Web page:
Story Of London

The Belle Sauvage

The Belle Sauvage
Posted on Aug 07, 2002 – 04:39 AM by Anthony Waldstock

The Belle Sauvage is one of the best remembered of London’s Coaching Inns. It stood on the south side of the moat around the Fleet Prison and opened onto the north side of Ludgate Hill at number 37. It was at various times in its career an Inn, a Playhouse, Hotel, Coffee House and Coaching Inn. It survived until the railway viaduct between Holborn and Blackfriars was constructed in 1873.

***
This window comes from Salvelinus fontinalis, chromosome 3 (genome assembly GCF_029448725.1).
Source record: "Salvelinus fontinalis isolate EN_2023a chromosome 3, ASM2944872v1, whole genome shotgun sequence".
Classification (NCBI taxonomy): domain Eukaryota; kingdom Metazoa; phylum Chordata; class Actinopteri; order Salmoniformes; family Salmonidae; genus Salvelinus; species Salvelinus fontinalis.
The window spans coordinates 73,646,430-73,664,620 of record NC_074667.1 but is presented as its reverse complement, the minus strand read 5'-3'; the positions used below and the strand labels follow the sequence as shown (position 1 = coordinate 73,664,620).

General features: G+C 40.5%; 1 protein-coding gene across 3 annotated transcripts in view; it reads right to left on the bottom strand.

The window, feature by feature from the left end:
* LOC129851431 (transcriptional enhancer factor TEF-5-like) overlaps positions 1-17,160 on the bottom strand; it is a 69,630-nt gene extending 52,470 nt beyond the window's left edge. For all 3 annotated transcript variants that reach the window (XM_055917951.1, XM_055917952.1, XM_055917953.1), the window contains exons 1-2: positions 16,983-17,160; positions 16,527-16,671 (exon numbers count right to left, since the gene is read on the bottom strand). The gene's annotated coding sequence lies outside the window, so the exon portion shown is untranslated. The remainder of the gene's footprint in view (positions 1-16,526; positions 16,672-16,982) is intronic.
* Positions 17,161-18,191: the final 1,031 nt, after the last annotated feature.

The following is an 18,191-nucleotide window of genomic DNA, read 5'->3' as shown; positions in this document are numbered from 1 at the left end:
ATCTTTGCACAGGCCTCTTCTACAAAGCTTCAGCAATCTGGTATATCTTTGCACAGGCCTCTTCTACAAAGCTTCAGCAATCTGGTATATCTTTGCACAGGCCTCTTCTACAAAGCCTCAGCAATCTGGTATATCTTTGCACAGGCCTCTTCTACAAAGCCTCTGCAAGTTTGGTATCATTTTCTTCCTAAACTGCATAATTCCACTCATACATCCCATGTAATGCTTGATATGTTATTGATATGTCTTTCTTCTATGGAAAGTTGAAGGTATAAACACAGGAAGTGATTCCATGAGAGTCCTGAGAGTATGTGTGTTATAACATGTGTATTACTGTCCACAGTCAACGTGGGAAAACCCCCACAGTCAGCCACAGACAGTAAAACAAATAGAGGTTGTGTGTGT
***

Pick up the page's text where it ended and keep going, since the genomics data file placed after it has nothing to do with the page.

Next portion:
A great deal of speculation has gone into the origin of the later name of the famous Belle Sauvage Inn. The commonly believed story was that the name was derived from an old French romance which was once popular in London and whose heroine was known as La Belle Sauvage. It was suggested in a nineteenth century issue of The Spectator that an ancient landlady, was a Mrs Isabel Savage who, in time, became confused with the heroine of the old romance. However, it has now been identified as the building previously known as Topfeldes Inn or Toppesfeld’s Inn which is first heard of in 1322 and described as running from Ludgate Hill (then part of Fleet Street)to the moat of the Fleet Prison. There is a record from 1380 which records that a certain William Lawton was sentenced to an hour in the pillory for trying to obtain, by means of a forged letter, twenty shillings from William Savage, Fleet Street, in the parish of St. Bridget. This establishes that Savage was the name of a citizen of the locality at this time. In 1453, a clause roll notices the bequest of John French to his mother, Joan French, widow, of Savagesynne alias Le Belle on the Hope (Hoop) in the parish of St. Bride’s. In 1568 a John Craythorne gave the reversion of the Belle Sauvage to the Cutlers’ Company, on condition that two exhibitions to the university and certain sums to poor prisoners be paid by them out of the estate. A portrait of Craythorne’s wife still hung in Cutler’s Hall at the end of the nineteenth century. In 1584 the inn was described as Ye Belle Savage. In 1648 and 1672 the landlord’s tokens displayed an Indian woman holding a bow and arrow and in the early eighteenth century he sign was a savage man standing by a bell. It is therefore most likely that the name and its variants refer to the family which acquired it from Topesfeld sometime after 1322.The Inner Court